No sooner had we sat down with our coffee, when one of these groups entered. Perhaps not just a coincidence that they were rather large, slightly imposing looking men, who immediately confronted the poor woman in charge of the bar. After several minutes of discussion the woman pulled down her shutters, waited until we had finished our drinks, and then closed her bar. By the time we left the town, we could not see one business which had remained open – those which had braved the strike were now closed.

I’m sorry, but I had always believed that the whole point of a democracy is that we are free to make our own choices. I am not quite sure what gives these ‘pickets’ the right to impose their views upon the small business owners, obviously trying to make an honest living and keep their heads above water in difficult economic times.

Posted in Local News, Soap Box

Ever thought that you don’t like the name of your home town, or that you’d like to live in another town nearby? Then simply change your address. No, I don’t mean move house, simply tell people that your address has changed, even though you live in the same place!

Now, I can hear you say that this sounds like a completely ridiculous idea, but the logic is, if it can work for a discount airline, then why not for me?

A week or two ago I mentioned the saga of booking our flights – trying to get to the wine fair ‘Prowein’ in Dusseldorf, and the fact that we have to fly through Barcelona as there is no direct flight from Galicia (despite having three “International” airports). To do this we also have to use two separate airlines, Iberia and Lufthansa, with two separate bookings.

Yesterday, in a conversation with a work colleague, she told us that she was flying direct to Dusseldorf from Oporto (Oporto being only a 1½ hour drive from us). On face value this would seem like a good idea…. until you look more closely. In this case ‘Dusseldorf’ airport turns out to be Dusseldorf (Weeze), which isn’t located in Dusseldorf at all. It’s actually nearly 100km from Dusseldorf, so I guess that you might need to hire a car, or take a bus – it’s certainly more than a taxi ride away!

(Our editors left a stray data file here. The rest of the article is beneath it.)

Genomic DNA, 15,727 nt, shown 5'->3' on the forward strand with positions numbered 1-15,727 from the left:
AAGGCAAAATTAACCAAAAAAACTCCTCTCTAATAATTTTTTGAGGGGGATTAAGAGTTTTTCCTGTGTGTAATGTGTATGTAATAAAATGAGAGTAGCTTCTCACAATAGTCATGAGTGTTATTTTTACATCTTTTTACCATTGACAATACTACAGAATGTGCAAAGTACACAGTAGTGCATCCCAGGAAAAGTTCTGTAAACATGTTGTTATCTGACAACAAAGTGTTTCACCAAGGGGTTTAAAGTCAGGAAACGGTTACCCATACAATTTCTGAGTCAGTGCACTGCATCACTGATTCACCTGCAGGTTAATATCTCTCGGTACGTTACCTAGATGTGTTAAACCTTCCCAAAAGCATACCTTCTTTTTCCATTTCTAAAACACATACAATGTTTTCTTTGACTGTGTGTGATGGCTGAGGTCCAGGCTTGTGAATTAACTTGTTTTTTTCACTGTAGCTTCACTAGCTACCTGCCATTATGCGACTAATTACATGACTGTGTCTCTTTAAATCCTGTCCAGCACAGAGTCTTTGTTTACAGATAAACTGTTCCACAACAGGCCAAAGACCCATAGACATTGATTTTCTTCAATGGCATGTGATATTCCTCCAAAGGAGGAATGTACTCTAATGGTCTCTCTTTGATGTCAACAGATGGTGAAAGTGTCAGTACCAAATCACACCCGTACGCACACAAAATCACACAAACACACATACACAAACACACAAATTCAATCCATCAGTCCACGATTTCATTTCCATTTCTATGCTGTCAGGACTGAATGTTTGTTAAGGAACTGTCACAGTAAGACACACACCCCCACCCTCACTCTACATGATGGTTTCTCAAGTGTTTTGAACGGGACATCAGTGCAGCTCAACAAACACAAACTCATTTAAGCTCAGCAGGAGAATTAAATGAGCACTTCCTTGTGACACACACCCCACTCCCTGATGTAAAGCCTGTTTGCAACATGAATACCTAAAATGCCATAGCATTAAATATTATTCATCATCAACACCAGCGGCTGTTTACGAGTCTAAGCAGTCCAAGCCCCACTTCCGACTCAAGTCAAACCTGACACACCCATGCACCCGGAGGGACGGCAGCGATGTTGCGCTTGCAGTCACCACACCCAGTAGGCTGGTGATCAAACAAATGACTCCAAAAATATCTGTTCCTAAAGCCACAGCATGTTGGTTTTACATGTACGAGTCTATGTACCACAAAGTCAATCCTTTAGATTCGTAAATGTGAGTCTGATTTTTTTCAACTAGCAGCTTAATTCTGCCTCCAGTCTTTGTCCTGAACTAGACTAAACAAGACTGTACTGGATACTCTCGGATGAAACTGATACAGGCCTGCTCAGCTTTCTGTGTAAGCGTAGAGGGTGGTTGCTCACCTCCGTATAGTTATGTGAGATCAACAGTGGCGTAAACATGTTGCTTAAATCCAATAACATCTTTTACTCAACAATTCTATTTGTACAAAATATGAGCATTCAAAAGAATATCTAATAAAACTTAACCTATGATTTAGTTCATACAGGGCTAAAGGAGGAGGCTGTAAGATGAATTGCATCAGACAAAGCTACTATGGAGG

As if you haven’t guessed already I am, of course, talking about our most famous rip-off airline Ryanair. (It would be easy to write a book about their misleading advertising, let alone a few lines in a blog.) I can easily think if a few instances where they use these misleading airport locations: Barcelona (Girona), Dusseldorf (Weeze), Paris (Vatry) to name but a few. I believe that the last one, Vatry, is actually about 160km from the centre of Paris (more than two hours by car).

So my question today is quite simple – at what distance should an airline no longer be able to use the name of a distant city to lure unsuspecting customers? Imagine the confusion if airlines started to link the airports of adjacent cities – today we will be landing in Liverpool/Manchester, London/Birmingham or perhaps even Glasgow/Edinburgh……. well, near enough!

Posted in Soap Box, Travel

Much has been written in recent years about the increasing madness of Health & Safety legislation, and I’m afraid that Spain is no exception.

In the workplace it’s quite obvious that no one wants to return to the days when small boys were sent up chimneys to clean them, and everyone recognises that there are many workplaces such as factories and construction sites which are dangerous and where regular health and safety checks must continue. The problem occurs when we treat everyday environments such as shops, offices and even wine cellars as if they were chemical plants full of bubbling cauldrons of explosive substances. It appears that we now obsessed by actively seeking potential danger, even in places where it doesn’t really exist.

I’m sure that by now you have realised the reason behind today’s post – our bodega has just undergone it’s own risk assessment, where some dubious dangers were uncovered, and odd recommendations put forward. Taking our tractors as an example, it was pointed out that our older tractor still requires to have a roll-bar fitted, which we accept, and which is clearly necessary. However, the suggestion that both tractors need fire extinguishers, was slightly more of a puzzle. My personal opinion is that it might be more dangerous to encourage our employees to tackle a fire, rather than to simply stand well back and wait for the fire services.

Health and safety is also responsible for changes in our school policies too. Some sports and playground activities have been curtailed on the grounds that they are now deemed too dangerous, despite having been enjoyed more or less safely for generations. I say ‘more or less’ because there will always be accidents, no matter how many precautions are taken, and this is just a fact of life that has to be accepted. The problem is that we simply can’t legislate for every eventuality.

 Having said all this, I am actually wearing a hard hat as I type this, just as a safety precaution!

Posted in Bodega, Soap Box